- Reflex arc
A reflex arc is a neural pathway that controls an action reflex. In higher animals, most sensory neurons do not pass directly into the brain, but synapse in the spinal cord. This characteristic allows reflex actions to occur relatively quickly by activating spinal motor neurons without the delay of routing signals through the brain, although the brain will receive sensory input while the reflex action occurs.
There are two types of reflex arc - autonomic reflex arc (affecting inner organs) and somatic reflex arc (affecting muscles).
Monosynaptic vs. polysynaptic
When a reflex arc consists of only two neurons in an animal (one sensory neuron, and one motor neuron), it is defined as monosynaptic. Monosynaptic refers to the presence of a single chemical synapse. In the case of peripheral muscle reflexes (patellar reflex, achilles reflex), brief stimulation to the muscle spindle results in contraction of the agonist or effector muscle.
By contrast, in polysynaptic reflex pathways, one or more interneurons connect afferent (sensory) and efferent (motor) signals. All but the most simple reflexes are polysynaptic, allowing processing or inhibition of polysynaptic reflexes within the spinal cord.
The Patellar Reflex (knee jerk)
When the patellar tendon is tapped just below the knee, the patellar reflex is initiated and the lower leg kicks forward (via contraction of the quadriceps). The tap initiates an action potential in a specialised structure known as a muscle spindle located within the quadriceps. This action potential travels to the spinal cord, via a sensory axon which chemically communicates by releasing glutamate (see synapse) onto a motor nerve. The result of this motor nerve activity is contraction of the quadriceps muscle, leading to extension of the lower leg at the knee. The sensory input from the quadriceps also activates local interneurons that release the inhibitory neurotransmitter glycine onto motor neurons, blocking the innervation of the antagonistic (hamstring) muscle. The relaxation of the opposing muscle facilitates extension of the lower leg.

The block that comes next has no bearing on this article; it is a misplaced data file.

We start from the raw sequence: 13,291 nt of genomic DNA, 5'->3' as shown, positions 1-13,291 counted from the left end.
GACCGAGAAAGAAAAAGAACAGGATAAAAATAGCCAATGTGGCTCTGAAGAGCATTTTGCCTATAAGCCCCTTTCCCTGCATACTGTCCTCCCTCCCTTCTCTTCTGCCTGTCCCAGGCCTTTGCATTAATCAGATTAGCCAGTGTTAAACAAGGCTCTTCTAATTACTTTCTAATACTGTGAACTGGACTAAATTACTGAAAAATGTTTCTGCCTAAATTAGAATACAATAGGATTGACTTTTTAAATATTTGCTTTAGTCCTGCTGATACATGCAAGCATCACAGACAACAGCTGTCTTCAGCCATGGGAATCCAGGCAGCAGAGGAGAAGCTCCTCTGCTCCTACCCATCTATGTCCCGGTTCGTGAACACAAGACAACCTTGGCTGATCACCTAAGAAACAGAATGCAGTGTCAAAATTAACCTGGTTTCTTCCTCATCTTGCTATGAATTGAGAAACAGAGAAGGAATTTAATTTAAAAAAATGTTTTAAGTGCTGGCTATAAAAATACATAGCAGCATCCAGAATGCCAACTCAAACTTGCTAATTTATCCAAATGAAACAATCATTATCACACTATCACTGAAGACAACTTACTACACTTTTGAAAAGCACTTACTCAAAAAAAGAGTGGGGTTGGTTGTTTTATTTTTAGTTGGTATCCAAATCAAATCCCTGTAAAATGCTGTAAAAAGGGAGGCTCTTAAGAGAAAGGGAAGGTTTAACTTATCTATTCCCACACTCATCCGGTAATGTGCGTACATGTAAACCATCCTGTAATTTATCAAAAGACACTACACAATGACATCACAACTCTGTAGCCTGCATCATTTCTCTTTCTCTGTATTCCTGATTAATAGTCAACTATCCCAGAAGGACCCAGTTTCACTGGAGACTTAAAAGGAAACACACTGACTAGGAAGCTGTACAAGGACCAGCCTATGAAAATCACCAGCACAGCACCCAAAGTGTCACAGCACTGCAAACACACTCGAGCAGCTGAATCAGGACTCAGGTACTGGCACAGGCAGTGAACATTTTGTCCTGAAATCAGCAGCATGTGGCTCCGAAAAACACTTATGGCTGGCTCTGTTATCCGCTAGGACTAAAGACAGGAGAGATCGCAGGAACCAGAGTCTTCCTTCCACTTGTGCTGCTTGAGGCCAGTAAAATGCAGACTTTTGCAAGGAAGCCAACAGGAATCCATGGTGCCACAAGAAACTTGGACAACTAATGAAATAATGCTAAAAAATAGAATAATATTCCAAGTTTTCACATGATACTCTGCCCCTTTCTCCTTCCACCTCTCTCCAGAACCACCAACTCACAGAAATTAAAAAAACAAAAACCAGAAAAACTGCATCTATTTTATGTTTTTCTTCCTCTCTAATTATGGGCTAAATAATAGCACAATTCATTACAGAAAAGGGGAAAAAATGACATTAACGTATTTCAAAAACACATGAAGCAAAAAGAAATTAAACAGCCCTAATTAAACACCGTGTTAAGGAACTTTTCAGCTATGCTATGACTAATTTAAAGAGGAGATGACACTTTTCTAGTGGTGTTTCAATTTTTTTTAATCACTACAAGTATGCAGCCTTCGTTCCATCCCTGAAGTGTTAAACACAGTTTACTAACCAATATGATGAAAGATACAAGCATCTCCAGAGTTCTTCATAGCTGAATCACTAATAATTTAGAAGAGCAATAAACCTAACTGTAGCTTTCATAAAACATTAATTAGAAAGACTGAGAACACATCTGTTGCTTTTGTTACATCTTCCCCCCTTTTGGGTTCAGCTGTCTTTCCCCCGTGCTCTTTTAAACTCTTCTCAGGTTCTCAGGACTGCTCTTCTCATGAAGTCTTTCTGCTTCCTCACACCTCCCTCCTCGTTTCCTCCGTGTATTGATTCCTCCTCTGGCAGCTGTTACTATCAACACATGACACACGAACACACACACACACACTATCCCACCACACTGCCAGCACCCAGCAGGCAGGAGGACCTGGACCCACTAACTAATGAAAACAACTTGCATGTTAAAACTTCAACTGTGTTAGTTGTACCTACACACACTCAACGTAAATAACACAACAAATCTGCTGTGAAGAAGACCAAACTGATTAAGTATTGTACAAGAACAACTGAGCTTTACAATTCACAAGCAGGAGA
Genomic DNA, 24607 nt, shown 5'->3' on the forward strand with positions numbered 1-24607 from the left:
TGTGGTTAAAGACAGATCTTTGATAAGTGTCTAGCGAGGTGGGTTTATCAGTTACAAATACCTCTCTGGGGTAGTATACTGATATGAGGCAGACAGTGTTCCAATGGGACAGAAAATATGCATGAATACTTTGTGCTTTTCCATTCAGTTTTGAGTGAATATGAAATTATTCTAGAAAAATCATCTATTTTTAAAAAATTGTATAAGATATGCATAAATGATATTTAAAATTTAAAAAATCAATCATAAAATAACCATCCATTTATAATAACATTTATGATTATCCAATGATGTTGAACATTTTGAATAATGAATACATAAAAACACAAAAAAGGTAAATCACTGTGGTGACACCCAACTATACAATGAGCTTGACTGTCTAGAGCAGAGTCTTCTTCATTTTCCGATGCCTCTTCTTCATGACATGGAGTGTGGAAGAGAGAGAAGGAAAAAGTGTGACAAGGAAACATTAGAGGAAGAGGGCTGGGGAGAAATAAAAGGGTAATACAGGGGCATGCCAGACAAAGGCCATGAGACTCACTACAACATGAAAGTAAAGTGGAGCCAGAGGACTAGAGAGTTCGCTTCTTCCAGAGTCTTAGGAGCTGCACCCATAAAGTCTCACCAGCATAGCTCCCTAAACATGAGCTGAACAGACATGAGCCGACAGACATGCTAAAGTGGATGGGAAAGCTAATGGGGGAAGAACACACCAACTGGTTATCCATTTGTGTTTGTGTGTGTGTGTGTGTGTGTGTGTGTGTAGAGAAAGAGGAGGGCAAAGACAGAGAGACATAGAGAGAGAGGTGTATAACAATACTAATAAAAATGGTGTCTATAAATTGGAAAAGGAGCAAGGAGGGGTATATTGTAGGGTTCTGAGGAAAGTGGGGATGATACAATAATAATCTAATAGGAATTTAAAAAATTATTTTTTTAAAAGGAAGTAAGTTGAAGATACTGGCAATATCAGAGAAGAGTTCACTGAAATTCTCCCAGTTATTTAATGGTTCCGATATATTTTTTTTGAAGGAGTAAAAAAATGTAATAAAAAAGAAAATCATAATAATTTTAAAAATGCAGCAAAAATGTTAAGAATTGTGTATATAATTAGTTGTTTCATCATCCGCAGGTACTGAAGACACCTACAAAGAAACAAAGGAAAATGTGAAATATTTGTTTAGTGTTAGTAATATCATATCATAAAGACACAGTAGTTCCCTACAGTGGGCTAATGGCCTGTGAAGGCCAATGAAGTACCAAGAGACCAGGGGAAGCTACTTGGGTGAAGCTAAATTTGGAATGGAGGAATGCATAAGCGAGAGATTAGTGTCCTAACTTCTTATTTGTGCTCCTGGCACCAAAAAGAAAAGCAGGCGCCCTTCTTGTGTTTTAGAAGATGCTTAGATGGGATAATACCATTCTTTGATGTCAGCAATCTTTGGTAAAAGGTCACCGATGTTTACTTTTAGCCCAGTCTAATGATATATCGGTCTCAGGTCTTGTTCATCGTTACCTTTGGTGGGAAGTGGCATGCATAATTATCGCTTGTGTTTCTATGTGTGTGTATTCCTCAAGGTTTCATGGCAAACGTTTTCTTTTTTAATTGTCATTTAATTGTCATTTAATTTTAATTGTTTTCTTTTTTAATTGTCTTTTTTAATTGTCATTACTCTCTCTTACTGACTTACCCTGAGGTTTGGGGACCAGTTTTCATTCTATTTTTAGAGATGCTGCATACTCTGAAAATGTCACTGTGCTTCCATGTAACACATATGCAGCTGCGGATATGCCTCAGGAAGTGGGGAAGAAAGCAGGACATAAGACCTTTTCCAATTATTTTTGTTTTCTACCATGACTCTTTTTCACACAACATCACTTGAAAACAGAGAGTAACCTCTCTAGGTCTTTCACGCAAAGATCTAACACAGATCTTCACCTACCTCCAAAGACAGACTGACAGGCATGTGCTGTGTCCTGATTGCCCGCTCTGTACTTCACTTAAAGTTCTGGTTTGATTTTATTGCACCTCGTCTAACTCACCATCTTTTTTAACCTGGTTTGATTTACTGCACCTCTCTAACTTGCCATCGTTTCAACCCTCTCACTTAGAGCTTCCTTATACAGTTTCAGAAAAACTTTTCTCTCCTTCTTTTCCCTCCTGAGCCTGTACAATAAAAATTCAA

In lower animals reflex interneurons do not necessarily reside in the spinal cord, for example as in the lateral giant neuron of crayfish.
- Ganong, W.F. 2001. Review of Medical Physiology. McGraw-Hill Publishing, New York, p. 123.
- Ole K. Andersen, SMI, Aalborg University - Physiological and Pharmacological modulation of the human nociceptive withdrawal reflex at smi.auc.dk
- Somatic Reflex Arc at vetmed.vt.edu
- Reflex+arc at eMedicine Dictionary
- "Reflex arc" at Dorland's Medical Dictionary
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См. также в других словарях:
reflex arc — n the complete nervous path that is involved in a reflex * * * the nervous circuit involved in a reflex, being at its simplest a sensory nerve with a receptor, linked at a synapse in the brain or spinal cord with a motor nerve, which supplies a… … Medical dictionary
reflex arc — n. Physiol. the entire nerve path involved in a reflex action … English World dictionary
reflex arc — the nervous circuit involved in a reflex, being at its simplest a sensory nerve with a receptor, linked at a synapse in the brain or spinal cord with a motor nerve, which supplies a muscle or gland. In a simple reflex (such as the patellar… … The new mediacal dictionary
reflex arc — re′flex arc n. phl the nerve pathways followed by an impulse during a reflex • Etymology: 1880–85 … From formal English to slang
reflex arc — noun Date: 1882 the complete nervous path involved in a reflex … New Collegiate Dictionary
reflex arc — Physiol. the nerve pathways followed by an impulse during a reflex. [1880 85] * * * … Universalium
reflex arc — noun The neural pathway that mediates a reflex … Wiktionary
reflex arc — noun Physiology the nerve pathway involved in a reflex action … English new terms dictionary
reflex arc — /riflɛks ˈak/ (say reefleks ahk) noun the path taken by neural impulses within the body from stimulus to reflex action … Australian-English dictionary
reflex arc — noun the neural path of a reflex • Hypernyms: ↑neural structure … Useful english dictionary